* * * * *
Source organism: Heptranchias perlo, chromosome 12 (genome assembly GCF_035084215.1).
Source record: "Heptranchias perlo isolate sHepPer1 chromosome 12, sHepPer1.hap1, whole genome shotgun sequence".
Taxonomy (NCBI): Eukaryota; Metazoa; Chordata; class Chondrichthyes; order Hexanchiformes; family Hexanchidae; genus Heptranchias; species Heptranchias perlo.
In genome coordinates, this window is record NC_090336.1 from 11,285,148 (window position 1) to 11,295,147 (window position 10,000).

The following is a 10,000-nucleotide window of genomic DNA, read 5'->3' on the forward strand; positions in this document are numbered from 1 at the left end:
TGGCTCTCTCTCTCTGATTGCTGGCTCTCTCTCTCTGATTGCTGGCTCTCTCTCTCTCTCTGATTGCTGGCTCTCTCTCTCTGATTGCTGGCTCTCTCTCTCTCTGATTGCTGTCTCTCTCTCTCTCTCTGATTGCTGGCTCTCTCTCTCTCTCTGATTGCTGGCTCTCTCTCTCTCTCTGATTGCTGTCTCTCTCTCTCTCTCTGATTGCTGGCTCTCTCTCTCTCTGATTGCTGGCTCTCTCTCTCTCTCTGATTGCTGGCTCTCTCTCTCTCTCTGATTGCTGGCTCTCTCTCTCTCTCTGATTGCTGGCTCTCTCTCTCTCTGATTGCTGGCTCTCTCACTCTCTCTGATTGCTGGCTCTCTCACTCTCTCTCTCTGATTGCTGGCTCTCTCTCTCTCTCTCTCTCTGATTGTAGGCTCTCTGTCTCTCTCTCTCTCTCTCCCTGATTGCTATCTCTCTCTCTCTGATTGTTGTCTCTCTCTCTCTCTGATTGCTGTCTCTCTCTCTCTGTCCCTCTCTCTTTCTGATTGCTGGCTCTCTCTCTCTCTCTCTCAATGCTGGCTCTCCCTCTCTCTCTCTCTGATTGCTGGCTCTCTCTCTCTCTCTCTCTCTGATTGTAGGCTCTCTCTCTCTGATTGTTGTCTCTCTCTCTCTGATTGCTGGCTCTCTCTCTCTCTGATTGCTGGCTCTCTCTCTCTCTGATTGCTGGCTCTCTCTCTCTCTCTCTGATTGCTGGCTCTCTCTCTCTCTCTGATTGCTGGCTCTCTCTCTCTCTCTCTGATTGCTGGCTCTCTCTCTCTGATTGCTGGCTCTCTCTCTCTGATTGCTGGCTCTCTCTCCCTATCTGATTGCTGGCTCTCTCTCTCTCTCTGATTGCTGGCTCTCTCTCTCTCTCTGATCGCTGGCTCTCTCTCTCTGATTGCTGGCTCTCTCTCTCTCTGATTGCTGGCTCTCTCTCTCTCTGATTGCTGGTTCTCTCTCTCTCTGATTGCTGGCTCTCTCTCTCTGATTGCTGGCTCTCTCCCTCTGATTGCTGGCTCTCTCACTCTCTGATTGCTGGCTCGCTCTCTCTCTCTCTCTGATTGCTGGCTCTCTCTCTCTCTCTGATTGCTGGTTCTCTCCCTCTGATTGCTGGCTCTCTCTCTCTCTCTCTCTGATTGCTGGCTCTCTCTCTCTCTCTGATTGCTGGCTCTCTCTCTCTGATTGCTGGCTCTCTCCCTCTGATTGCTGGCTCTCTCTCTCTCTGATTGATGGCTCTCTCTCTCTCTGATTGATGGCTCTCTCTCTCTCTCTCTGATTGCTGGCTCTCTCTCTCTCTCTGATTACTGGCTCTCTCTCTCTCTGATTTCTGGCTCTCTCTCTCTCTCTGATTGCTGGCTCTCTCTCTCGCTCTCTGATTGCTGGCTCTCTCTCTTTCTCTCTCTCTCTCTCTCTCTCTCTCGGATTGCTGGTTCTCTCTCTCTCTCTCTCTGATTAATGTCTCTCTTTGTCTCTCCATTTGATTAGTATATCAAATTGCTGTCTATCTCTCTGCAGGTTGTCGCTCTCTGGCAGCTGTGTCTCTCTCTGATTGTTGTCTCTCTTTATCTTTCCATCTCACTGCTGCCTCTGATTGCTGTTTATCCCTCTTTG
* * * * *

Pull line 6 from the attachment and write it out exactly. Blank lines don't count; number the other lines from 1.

TGGCTCTCTCTCTCTGATTGCTGGCTCTCTCTCTCTGATTGCTGGCTCTCTCTCTCTCTCTGATTGCTGGCTCTCTCTCTCTGATTGCTGGCTCTCTCTCTCTCTGATTGCTGTCTCTCTCTCTCTCTCTGATTGCTGGCTCTCTCTCTCTCTCTGATTGCTGGCTCTCTCTCTCTCTCTGATTGCTGTCTCTCTCTCTCTCTCTGATTGCTGGCTCTCTCTCTCTCTGATTGCTGGCTCTCTCTCTCTCTCTGATTGCTGGCTCTCTCTCTCTCTCTGATTGCTGGCTCTCTCTCTCTCTCTGATTGCTGGCTCTCTCTCTCTCTGATTGCTGGCTCTCTCACTCTCTCTGATTGCTGGCTCTCTCACTCTCTCTCTCTGATTGCTGGCTCTCTCTCTCTCTCTCTCTCTGATTGTAGGCTCTCTGTCTCTCTCTCTCTCTCTCCCTGATTGCTATCTCTCTCTCTCTGATTGTTGTCTCTCTCTCTCTCTGATTGCTGTCTCTCTCTCTCTGTCCCTCTCTCTTTCTGATTGCTGGCTCTCTCTCTCTCTCTCTCAATGCTGGCTCTCCCTCTCTCTCTCTCTGATTGCTGGCTCTCTCTCTCTCTCTCTCTCTGATTGTAGGCTCTCTCTCTCTGATTGTTGTCTCTCTCTCTCTGATTGCTGGCTCTCTCTCTCTCTGATTGCTGGCTCTCTCTCTCTCTGATTGCTGGCTCTCTCTCTCTCTCTCTGATTGCTGGCTCTCTCTCTCTCTCTGATTGCTGGCTCTCTCTCTCTCTCTCTGATTGCTGGCTCTCTCTCTCTGATTGCTGGCTCTCTCTCTCTGATTGCTGGCTCTCTCTCCCTATCTGATTGCTGGCTCTCTCTCTCTCTCTGATTGCTGGCTCTCTCTCTCTCTCTGATCGCTGGCTCTCTCTCTCTGATTGCTGGCTCTCTCTCTCTCTGATTGCTGGCTCTCTCTCTCTCTGATTGCTGGTTCTCTCTCTCTCTGATTGCTGGCTCTCTCTCTCTGATTGCTGGCTCTCTCCCTCTGATTGCTGGCTCTCTCACTCTCTGATTGCTGGCTCGCTCTCTCTCTCTCTCTGATTGCTGGCTCTCTCTCTCTCTCTGATTGCTGGTTCTCTCCCTCTGATTGCTGGCTCTCTCTCTCTCTCTCTCTGATTGCTGGCTCTCTCTCTCTCTCTGATTGCTGGCTCTCTCTCTCTGATTGCTGGCTCTCTCCCTCTGATTGCTGGCTCTCTCTCTCTCTGATTGATGGCTCTCTCTCTCTCTGATTGATGGCTCTCTCTCTCTCTCTCTGATTGCTGGCTCTCTCTCTCTCTCTGATTACTGGCTCTCTCTCTCTCTGATTTCTGGCTCTCTCTCTCTCTCTGATTGCTGGCTCTCTCTCTCGCTCTCTGATTGCTGGCTCTCTCTCTTTCTCTCTCTCTCTCTCTCTCTCTCTCGGATTGCTGGTTCTCTCTCTCTCTCTCTCTGATTAATGTCTCTCTTTGTCTCTCCATTTGATTAGTATATCAAATTGCTGTCTATCTCTCTGCAGGTTGTCGCTCTCTGGCAGCTGTGTCTCTCTCTGATTGTTGTCTCTCTTTATCTTTCCATCTCACTGCTGCCTCTGATTGCTGTTTATCCCTCTTTG